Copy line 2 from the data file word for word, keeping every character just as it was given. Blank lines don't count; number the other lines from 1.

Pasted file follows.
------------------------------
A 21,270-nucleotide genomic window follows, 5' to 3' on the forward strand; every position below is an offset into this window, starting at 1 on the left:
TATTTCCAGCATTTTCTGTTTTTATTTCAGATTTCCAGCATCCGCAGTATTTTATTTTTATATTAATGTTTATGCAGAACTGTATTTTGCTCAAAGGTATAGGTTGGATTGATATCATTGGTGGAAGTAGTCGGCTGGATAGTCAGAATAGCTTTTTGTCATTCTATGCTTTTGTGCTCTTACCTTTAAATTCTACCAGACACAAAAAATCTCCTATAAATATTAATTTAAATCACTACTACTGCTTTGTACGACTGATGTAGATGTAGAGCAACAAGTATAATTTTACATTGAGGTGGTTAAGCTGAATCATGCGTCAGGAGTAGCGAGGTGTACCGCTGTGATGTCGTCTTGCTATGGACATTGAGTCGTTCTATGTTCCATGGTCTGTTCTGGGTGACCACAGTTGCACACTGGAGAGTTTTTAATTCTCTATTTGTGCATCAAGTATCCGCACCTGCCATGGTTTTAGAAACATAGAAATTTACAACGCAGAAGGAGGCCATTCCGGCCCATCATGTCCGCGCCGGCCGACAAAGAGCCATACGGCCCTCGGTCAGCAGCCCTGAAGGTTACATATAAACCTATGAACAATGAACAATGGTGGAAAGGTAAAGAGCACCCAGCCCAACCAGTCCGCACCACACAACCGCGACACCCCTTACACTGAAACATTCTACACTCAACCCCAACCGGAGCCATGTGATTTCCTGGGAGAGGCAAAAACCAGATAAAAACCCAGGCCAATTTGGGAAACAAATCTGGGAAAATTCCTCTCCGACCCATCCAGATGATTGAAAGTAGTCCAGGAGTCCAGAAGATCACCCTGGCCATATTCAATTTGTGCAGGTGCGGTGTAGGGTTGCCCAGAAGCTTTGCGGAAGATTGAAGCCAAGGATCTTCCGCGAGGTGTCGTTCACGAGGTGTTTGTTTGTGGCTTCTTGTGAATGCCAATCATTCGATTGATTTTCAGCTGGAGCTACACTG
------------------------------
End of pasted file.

TATTTCCAGCATTTTCTGTTTTTATTTCAGATTTCCAGCATCCGCAGTATTTTATTTTTATATTAATGTTTATGCAGAACTGTATTTTGCTCAAAGGTATAGGTTGGATTGATATCATTGGTGGAAGTAGTCGGCTGGATAGTCAGAATAGCTTTTTGTCATTCTATGCTTTTGTGCTCTTACCTTTAAATTCTACCAGACACAAAAAATCTCCTATAAATATTAATTTAAATCACTACTACTGCTTTGTACGACTGATGTAGATGTAGAGCAACAAGTATAATTTTACATTGAGGTGGTTAAGCTGAATCATGCGTCAGGAGTAGCGAGGTGTACCGCTGTGATGTCGTCTTGCTATGGACATTGAGTCGTTCTATGTTCCATGGTCTGTTCTGGGTGACCACAGTTGCACACTGGAGAGTTTTTAATTCTCTATTTGTGCATCAAGTATCCGCACCTGCCATGGTTTTAGAAACATAGAAATTTACAACGCAGAAGGAGGCCATTCCGGCCCATCATGTCCGCGCCGGCCGACAAAGAGCCATACGGCCCTCGGTCAGCAGCCCTGAAGGTTACATATAAACCTATGAACAATGAACAATGGTGGAAAGGTAAAGAGCACCCAGCCCAACCAGTCCGCACCACACAACCGCGACACCCCTTACACTGAAACATTCTACACTCAACCCCAACCGGAGCCATGTGATTTCCTGGGAGAGGCAAAAACCAGATAAAAACCCAGGCCAATTTGGGAAACAAATCTGGGAAAATTCCTCTCCGACCCATCCAGATGATTGAAAGTAGTCCAGGAGTCCAGAAGATCACCCTGGCCATATTCAATTTGTGCAGGTGCGGTGTAGGGTTGCCCAGAAGCTTTGCGGAAGATTGAAGCCAAGGATCTTCCGCGAGGTGTCGTTCACGAGGTGTTTGTTTGTGGCTTCTTGTGAATGCCAATCATTCGATTGATTTTCAGCTGGAGCTACACTG